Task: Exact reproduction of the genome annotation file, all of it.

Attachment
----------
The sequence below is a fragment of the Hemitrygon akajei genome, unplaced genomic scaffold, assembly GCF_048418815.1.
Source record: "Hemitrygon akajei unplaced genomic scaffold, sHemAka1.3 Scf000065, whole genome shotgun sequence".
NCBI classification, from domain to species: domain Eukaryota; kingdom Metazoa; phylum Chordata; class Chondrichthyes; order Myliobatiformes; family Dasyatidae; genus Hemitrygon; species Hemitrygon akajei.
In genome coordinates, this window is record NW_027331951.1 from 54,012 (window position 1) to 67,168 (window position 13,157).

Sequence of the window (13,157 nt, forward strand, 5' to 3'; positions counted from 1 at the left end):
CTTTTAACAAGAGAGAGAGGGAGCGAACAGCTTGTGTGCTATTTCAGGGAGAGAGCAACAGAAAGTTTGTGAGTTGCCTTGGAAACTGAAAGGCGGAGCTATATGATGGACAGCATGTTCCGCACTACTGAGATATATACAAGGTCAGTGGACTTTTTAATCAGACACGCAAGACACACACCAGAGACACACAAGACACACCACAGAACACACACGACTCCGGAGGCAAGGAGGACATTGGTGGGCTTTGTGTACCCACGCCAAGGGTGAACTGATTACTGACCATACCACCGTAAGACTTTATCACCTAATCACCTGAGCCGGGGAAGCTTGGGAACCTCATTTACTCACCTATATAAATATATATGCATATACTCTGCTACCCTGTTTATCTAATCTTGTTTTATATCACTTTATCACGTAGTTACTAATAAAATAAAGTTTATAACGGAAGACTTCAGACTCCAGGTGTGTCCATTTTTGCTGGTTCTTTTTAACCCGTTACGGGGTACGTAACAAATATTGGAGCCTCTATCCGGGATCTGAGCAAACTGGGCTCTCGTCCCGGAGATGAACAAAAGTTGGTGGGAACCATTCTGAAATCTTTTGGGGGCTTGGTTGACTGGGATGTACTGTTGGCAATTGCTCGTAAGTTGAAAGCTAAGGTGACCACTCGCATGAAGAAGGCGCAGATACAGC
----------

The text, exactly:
The sequence below is a fragment of the Hemitrygon akajei genome, unplaced genomic scaffold, assembly GCF_048418815.1.
Source record: "Hemitrygon akajei unplaced genomic scaffold, sHemAka1.3 Scf000065, whole genome shotgun sequence".
NCBI classification, from domain to species: domain Eukaryota; kingdom Metazoa; phylum Chordata; class Chondrichthyes; order Myliobatiformes; family Dasyatidae; genus Hemitrygon; species Hemitrygon akajei.
In genome coordinates, this window is record NW_027331951.1 from 54,012 (window position 1) to 67,168 (window position 13,157).

Sequence of the window (13,157 nt, forward strand, 5' to 3'; positions counted from 1 at the left end):
CTTTTAACAAGAGAGAGAGGGAGCGAACAGCTTGTGTGCTATTTCAGGGAGAGAGCAACAGAAAGTTTGTGAGTTGCCTTGGAAACTGAAAGGCGGAGCTATATGATGGACAGCATGTTCCGCACTACTGAGATATATACAAGGTCAGTGGACTTTTTAATCAGACACGCAAGACACACACCAGAGACACACAAGACACACCACAGAACACACACGACTCCGGAGGCAAGGAGGACATTGGTGGGCTTTGTGTACCCACGCCAAGGGTGAACTGATTACTGACCATACCACCGTAAGACTTTATCACCTAATCACCTGAGCCGGGGAAGCTTGGGAACCTCATTTACTCACCTATATAAATATATATGCATATACTCTGCTACCCTGTTTATCTAATCTTGTTTTATATCACTTTATCACGTAGTTACTAATAAAATAAAGTTTATAACGGAAGACTTCAGACTCCAGGTGTGTCCATTTTTGCTGGTTCTTTTTAACCCGTTACGGGGTACGTAACAAATATTGGAGCCTCTATCCGGGATCTGAGCAAACTGGGCTCTCGTCCCGGAGATGAACAAAAGTTGGTGGGAACCATTCTGAAATCTTTTGGGGGCTTGGTTGACTGGGATGTACTGTTGGCAATTGCTCGTAAGTTGAAAGCTAAGGTGACCACTCGCATGAAGAAGGCGCAGATACAGC